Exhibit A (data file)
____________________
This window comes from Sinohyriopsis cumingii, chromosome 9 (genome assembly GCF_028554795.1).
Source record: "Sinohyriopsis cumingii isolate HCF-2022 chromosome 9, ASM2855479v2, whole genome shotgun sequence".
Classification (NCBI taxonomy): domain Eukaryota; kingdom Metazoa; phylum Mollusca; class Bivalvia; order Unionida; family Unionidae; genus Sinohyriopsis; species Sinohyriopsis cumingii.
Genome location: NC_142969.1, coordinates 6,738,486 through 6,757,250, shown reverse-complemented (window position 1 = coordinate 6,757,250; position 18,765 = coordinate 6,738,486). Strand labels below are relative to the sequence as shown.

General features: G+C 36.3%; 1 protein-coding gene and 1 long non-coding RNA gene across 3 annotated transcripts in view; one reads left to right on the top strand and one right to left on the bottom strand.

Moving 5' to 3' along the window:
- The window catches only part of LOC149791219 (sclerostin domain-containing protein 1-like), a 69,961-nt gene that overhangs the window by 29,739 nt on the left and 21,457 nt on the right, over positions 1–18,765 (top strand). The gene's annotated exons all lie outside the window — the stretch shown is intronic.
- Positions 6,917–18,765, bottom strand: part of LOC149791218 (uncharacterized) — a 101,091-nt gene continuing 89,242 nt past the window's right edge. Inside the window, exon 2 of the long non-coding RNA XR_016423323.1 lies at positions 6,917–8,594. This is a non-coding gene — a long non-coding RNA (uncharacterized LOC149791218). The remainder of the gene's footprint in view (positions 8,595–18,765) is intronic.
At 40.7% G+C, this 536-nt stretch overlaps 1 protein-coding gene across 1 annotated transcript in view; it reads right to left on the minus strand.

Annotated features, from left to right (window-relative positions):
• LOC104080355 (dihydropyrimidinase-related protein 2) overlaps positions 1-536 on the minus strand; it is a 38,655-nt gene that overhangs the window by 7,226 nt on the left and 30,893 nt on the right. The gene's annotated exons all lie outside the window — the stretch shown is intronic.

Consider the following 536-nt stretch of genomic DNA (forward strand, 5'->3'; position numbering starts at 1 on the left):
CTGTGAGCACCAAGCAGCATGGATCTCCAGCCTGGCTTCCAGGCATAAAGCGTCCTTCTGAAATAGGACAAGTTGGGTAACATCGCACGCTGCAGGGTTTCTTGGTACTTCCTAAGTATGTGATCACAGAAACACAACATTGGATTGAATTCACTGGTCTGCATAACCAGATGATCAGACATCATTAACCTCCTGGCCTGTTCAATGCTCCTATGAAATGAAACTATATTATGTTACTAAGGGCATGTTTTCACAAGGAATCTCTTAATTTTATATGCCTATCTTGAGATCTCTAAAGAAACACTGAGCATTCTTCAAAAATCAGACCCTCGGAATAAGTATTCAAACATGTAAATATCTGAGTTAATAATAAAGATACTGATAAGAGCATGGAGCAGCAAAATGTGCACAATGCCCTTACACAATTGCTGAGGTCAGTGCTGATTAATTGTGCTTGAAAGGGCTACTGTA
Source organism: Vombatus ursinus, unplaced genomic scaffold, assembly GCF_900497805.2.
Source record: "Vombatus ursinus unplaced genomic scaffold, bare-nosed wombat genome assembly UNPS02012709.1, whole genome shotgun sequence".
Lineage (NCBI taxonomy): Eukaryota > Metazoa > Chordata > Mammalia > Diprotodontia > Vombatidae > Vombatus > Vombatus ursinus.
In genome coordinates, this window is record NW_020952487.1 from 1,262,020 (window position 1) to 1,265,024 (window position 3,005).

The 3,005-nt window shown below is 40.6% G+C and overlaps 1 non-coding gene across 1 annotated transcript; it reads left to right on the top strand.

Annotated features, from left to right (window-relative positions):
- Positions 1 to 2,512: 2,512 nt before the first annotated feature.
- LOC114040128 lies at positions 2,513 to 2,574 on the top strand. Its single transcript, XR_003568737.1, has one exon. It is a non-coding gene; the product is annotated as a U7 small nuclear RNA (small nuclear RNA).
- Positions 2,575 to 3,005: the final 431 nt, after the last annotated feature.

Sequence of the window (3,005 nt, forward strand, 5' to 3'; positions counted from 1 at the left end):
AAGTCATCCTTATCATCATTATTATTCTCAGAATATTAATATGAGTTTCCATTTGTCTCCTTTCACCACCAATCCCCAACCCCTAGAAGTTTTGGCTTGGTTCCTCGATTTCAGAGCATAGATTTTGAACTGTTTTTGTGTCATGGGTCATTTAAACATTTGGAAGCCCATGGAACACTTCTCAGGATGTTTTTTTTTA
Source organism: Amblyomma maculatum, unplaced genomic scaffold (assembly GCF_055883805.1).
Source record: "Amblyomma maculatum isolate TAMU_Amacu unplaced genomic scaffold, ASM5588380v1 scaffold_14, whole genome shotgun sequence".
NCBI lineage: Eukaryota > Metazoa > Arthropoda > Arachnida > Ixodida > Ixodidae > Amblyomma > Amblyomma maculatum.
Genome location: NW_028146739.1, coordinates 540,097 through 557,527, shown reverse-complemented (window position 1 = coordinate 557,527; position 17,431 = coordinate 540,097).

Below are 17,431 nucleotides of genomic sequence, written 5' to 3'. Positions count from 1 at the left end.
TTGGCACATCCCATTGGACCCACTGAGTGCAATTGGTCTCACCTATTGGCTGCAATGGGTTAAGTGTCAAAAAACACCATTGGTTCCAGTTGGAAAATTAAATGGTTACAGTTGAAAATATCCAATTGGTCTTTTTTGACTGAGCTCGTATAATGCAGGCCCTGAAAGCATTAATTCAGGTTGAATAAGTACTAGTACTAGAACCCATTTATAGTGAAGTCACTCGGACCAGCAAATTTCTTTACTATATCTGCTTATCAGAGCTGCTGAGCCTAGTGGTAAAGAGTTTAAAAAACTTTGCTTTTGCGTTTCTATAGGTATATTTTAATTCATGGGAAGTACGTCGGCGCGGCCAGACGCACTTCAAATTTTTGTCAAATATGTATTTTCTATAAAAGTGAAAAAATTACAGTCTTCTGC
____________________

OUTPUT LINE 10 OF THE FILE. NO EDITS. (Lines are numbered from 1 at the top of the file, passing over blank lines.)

Annotated features, from left to right (window-relative positions):